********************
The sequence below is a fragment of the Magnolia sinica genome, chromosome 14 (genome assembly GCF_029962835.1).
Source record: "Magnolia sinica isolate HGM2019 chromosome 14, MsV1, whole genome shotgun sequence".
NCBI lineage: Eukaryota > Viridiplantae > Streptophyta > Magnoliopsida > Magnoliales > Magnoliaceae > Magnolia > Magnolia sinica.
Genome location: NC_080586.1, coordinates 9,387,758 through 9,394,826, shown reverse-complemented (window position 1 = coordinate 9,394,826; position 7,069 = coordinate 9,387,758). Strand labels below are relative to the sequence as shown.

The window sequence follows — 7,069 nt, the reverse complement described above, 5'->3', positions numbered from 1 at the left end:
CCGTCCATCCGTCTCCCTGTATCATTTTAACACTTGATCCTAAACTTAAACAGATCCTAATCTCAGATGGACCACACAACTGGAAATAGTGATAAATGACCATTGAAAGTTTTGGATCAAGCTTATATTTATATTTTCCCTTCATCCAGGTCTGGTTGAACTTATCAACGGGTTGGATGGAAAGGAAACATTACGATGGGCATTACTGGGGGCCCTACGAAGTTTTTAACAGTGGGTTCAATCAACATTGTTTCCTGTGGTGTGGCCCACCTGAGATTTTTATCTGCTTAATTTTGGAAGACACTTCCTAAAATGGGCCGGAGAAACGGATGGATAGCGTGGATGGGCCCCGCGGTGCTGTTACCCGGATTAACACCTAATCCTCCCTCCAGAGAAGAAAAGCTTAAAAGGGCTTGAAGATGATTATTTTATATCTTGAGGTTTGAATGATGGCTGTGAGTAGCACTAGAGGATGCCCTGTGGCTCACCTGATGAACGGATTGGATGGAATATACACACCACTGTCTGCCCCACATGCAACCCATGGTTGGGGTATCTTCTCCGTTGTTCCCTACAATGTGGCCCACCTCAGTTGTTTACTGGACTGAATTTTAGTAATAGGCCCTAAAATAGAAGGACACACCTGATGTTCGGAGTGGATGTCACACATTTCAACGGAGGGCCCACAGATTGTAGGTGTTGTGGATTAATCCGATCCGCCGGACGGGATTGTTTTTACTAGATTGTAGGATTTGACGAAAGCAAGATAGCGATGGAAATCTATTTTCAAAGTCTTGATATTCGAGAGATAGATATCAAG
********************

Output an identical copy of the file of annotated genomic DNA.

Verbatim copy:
The sequence below is a fragment of the Magnolia sinica genome, chromosome 14 (genome assembly GCF_029962835.1).
Source record: "Magnolia sinica isolate HGM2019 chromosome 14, MsV1, whole genome shotgun sequence".
NCBI lineage: Eukaryota > Viridiplantae > Streptophyta > Magnoliopsida > Magnoliales > Magnoliaceae > Magnolia > Magnolia sinica.
Genome location: NC_080586.1, coordinates 9,387,758 through 9,394,826, shown reverse-complemented (window position 1 = coordinate 9,394,826; position 7,069 = coordinate 9,387,758). Strand labels below are relative to the sequence as shown.

The window sequence follows — 7,069 nt, the reverse complement described above, 5'->3', positions numbered from 1 at the left end:
CCGTCCATCCGTCTCCCTGTATCATTTTAACACTTGATCCTAAACTTAAACAGATCCTAATCTCAGATGGACCACACAACTGGAAATAGTGATAAATGACCATTGAAAGTTTTGGATCAAGCTTATATTTATATTTTCCCTTCATCCAGGTCTGGTTGAACTTATCAACGGGTTGGATGGAAAGGAAACATTACGATGGGCATTACTGGGGGCCCTACGAAGTTTTTAACAGTGGGTTCAATCAACATTGTTTCCTGTGGTGTGGCCCACCTGAGATTTTTATCTGCTTAATTTTGGAAGACACTTCCTAAAATGGGCCGGAGAAACGGATGGATAGCGTGGATGGGCCCCGCGGTGCTGTTACCCGGATTAACACCTAATCCTCCCTCCAGAGAAGAAAAGCTTAAAAGGGCTTGAAGATGATTATTTTATATCTTGAGGTTTGAATGATGGCTGTGAGTAGCACTAGAGGATGCCCTGTGGCTCACCTGATGAACGGATTGGATGGAATATACACACCACTGTCTGCCCCACATGCAACCCATGGTTGGGGTATCTTCTCCGTTGTTCCCTACAATGTGGCCCACCTCAGTTGTTTACTGGACTGAATTTTAGTAATAGGCCCTAAAATAGAAGGACACACCTGATGTTCGGAGTGGATGTCACACATTTCAACGGAGGGCCCACAGATTGTAGGTGTTGTGGATTAATCCGATCCGCCGGACGGGATTGTTTTTACTAGATTGTAGGATTTGACGAAAGCAAGATAGCGATGGAAATCTATTTTCAAAGTCTTGATATTCGAGAGATAGATATCAAG